A generous, much-welcome twofer disc, combining two full albums, Songs Of A Love Affair from 1956 and 1962's Heartaches And Tears. A must-have reissue set!

Jean Shepard "This Has Been Your Life" (BACM, 2005)
Prime early works from one of the finest female country singers of the 1950s and '60s. Unlike most BACM releases, this does have some overlap with records that have come out on other labels. They're all great songs, though, classics like "Beautiful Lies," "Two Whoops And A Holler," "A Dear John Letter" and "Twice The Lovin' In Half The Time." There are also some great, more obscure songs, such as "Please Don't Divorce Me" and "I Didn't Know The Gun Was Loaded," which also make this a tasty, collectable treat. Besides, all those other CDs, including the big, fab Bear Family box set, are all out of print, which is criminal, really. So, hooray again for BACM bringing this stuff back to light.

Jean Shepard "Beautiful Lies: The Early Years" (Jasmine, 2009)
This single-disc set includes all the material from Shepard's 1956 debut album Songs Of A Love Affair, along with some of her best-known hits. Great stuff!

LP Discography

Jean Shepard "Songs Of A Love Affair" (Capitol, 1956)

Jean Shepard "Lonesome Love" (Capitol, 1959)

Jean Shepard "This Is Jean Shepard" (Capitol, 1959) (*)
(Reissued on vinyl by the Stetson label in the 1980s.)

Jean Shepard "Got You On My Mind" (Capitol, 1961) (*)

Jean Shepard "Heartaches And Tears" (Capitol, 1962) (*)

Jean Shepard "Lighthearted And Blue" (Capitol, 1964) (*)

Jean Shepard "It's A Man Every Time" (Capitol, 1965) (*)

Jean Shepard & Ray Pillow "I'll Take The Dog" (Capitol, 1966) (*)

Jean Shepard "Many Happy Hangovers" (Capitol, 1966) (*)

Jean Shepard "Heart, We Did All That We Could" (Capitol, 1967) (*)

Jean Shepard "Your Forevers Don't Last Very Long" (Capitol, 1967) (*)

Jean Shepard "Heart To Heart" (Capitol, 1968) (*)

Jean Shepard "A Real Good Woman" (Capitol, 1968) (*)

Jean Shepard "I'll Fly Away" (Capitol, 1969) (LP)
An all-gospel album.

Jean Shepard "Seven Lonely Days" (Capitol, 1969) (*)

Jean Shepard "The Best By Request" (Capitol, 1970) (*)

Jean Shepard "A Woman's Hand" (Capitol, 1970)

Jean Shepard "Here And Now" (Capitol, 1971) (*)
(Produced by Larry Butler)

A surprisingly strong album, with Shepard not merely adapting to the conventions of the contemporary "sunshine country" sound, but dominating the style... She rode the wave like the old pro she was! Features plenty of well-known songs that were hits for others -- Kris Kristofferson's "For The Good Times," Conway Twitty's "Hello Darlin'," "Leavin' On A Jet Plane," "Snowbird" -- which she sang as well as the originals, if not better in some cases. There are also some noteworthy off-the-radar songs here as well, such as the mildly raunchy "Look At Mine" and Jerry Chesnut's super-verbose country gospel saga, "The Wonders You Perform," wherein Jesus gets credit for his sublime wisdom for letting a newborn child die at birth, rather than live life with some (unspecified) ailment. Um. Anyway, this was a pretty good record, considering when it was made... Shepard never really lost her edge!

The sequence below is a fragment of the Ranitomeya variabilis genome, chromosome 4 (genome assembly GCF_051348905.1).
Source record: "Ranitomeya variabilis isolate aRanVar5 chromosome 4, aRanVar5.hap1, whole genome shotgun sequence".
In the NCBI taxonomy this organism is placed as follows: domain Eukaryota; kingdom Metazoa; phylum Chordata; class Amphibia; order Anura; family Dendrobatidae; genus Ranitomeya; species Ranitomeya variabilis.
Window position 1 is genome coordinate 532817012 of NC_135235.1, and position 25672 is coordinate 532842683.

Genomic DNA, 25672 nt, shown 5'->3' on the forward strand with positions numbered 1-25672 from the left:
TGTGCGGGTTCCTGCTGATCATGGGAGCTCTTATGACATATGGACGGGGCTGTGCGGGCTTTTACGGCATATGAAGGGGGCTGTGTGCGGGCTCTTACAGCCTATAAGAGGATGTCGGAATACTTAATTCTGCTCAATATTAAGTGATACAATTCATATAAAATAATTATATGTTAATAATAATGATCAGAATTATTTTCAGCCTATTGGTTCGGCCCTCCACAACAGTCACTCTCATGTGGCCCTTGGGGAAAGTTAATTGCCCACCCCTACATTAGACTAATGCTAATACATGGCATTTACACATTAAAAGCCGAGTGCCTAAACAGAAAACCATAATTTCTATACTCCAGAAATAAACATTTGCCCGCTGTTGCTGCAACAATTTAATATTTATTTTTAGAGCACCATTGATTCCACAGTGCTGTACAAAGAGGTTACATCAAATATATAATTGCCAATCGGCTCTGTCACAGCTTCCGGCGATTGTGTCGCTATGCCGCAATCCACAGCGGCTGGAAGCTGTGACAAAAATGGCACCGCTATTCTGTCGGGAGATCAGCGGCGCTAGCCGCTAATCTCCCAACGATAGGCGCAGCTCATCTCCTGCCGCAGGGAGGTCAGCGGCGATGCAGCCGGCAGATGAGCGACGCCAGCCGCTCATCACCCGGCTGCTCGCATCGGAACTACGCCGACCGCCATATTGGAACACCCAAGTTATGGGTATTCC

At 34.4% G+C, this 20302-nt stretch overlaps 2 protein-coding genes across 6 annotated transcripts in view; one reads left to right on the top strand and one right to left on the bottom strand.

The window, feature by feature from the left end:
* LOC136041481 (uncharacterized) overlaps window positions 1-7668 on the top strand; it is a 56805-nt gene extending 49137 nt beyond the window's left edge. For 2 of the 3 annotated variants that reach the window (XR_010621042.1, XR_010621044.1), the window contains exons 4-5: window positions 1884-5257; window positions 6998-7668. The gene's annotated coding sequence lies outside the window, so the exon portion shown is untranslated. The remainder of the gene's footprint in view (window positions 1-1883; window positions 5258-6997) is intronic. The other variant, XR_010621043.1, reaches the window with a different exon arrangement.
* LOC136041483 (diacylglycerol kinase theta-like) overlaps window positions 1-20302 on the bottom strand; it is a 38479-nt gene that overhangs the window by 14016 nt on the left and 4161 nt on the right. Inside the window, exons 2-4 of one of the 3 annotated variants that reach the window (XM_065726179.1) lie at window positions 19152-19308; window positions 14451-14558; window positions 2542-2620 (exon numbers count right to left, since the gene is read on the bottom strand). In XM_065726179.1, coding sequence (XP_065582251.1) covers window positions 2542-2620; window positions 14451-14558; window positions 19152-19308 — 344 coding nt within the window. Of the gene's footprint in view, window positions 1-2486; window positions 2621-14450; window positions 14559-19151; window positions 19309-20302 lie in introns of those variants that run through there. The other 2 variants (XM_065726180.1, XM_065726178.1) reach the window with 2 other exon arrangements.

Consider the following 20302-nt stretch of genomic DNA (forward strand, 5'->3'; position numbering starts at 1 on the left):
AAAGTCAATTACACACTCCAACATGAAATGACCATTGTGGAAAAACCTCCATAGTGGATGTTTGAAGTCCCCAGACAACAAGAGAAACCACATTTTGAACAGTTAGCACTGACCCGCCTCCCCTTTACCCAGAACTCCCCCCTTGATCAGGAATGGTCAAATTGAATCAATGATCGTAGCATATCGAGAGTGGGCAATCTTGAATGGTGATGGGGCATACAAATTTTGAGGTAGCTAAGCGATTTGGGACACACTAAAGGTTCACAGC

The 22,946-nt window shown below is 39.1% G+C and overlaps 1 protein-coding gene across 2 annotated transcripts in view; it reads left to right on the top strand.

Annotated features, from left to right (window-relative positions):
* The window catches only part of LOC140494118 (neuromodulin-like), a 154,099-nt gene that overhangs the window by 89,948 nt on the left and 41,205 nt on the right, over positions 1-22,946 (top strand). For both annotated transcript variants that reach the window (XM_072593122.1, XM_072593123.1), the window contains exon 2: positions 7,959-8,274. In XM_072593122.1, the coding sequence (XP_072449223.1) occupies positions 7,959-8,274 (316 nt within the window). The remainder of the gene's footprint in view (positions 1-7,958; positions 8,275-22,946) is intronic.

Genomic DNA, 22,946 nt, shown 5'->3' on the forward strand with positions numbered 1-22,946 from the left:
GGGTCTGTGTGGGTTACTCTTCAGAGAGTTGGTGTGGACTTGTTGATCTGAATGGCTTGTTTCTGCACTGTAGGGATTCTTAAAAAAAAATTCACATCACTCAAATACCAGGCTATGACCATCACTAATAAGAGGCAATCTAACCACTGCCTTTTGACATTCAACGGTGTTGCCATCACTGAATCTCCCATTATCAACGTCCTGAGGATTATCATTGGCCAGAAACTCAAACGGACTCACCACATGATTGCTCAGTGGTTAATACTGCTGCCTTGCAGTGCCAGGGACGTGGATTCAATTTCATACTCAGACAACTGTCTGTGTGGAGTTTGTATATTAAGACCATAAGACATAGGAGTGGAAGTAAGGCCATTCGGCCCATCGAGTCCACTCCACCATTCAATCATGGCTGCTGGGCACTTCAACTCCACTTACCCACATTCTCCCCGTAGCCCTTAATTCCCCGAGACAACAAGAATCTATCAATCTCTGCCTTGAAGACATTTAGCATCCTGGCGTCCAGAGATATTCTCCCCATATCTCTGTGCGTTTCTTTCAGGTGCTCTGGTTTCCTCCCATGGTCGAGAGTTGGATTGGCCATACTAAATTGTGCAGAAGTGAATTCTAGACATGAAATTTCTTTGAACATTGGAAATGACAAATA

Jean Shepard "Just As Soon As I Get Over Loving You" (Capitol, 1971)

Jean Shepard "Just Like Walkin' In Sunshine" (Capitol, 1972)

Jean Shepard "Slippin' Away" (United Artists, 1973)

Jean Shepard "I'll Do Anything It Takes" (United Artists, 1974)

Jean Shepard "Poor Sweet Baby" (United Artists, 1975)

Jean Shepard "I'm A Believer" (United Artists, 1975)

Jean Shepard "The Best Of Jean Shepard" (Gusto/Power Pak, 1975) (LP)
The cover photo isn't very flattering, but this late-edition set of re-recorded oldies is pretty fun, and her voice still sounds fine. Unfortunately the backup musicians aren't credited, but whichever collection of Nashville studio pros they were, they really put some feeling into it, particularly on the uptempo tunes that are clustered on Side One, such as the zippy version of "Second Fiddle To An Old Guitar" that kicks off the album. Red Sovine pitches in on a duet version of "Dear John," a classic weeper that sets the tone for Side Two, which has more maudlin material, notably "Two Little Boys" and a nice version of "The Key's In The Mailbox." Personally, the longer I've been listening to every single country record ever made, the more I've come to appreciate the value of faux greatest-hit/re-recording albums like this one... It's cool to hear what these great artists could do, even after their party was over...

Jean Shepard "Mercy/Ain't Love Good" (United Artists, 1976)


Jean Shepard "The Best Of Jean Shepard" (Capitol, 1963) *

Jean Shepard "For The Good Times" (Capitol, 1975) *

Jean Shepard "Greatest Hits" (United Artists, 1976)

Other Media

"Down Through The Years"
Written by Jean Shepard
(Country Family Reunion, 2014)

Shepard's autobiography, available through the Country Family Reunion website.


Hick Music Index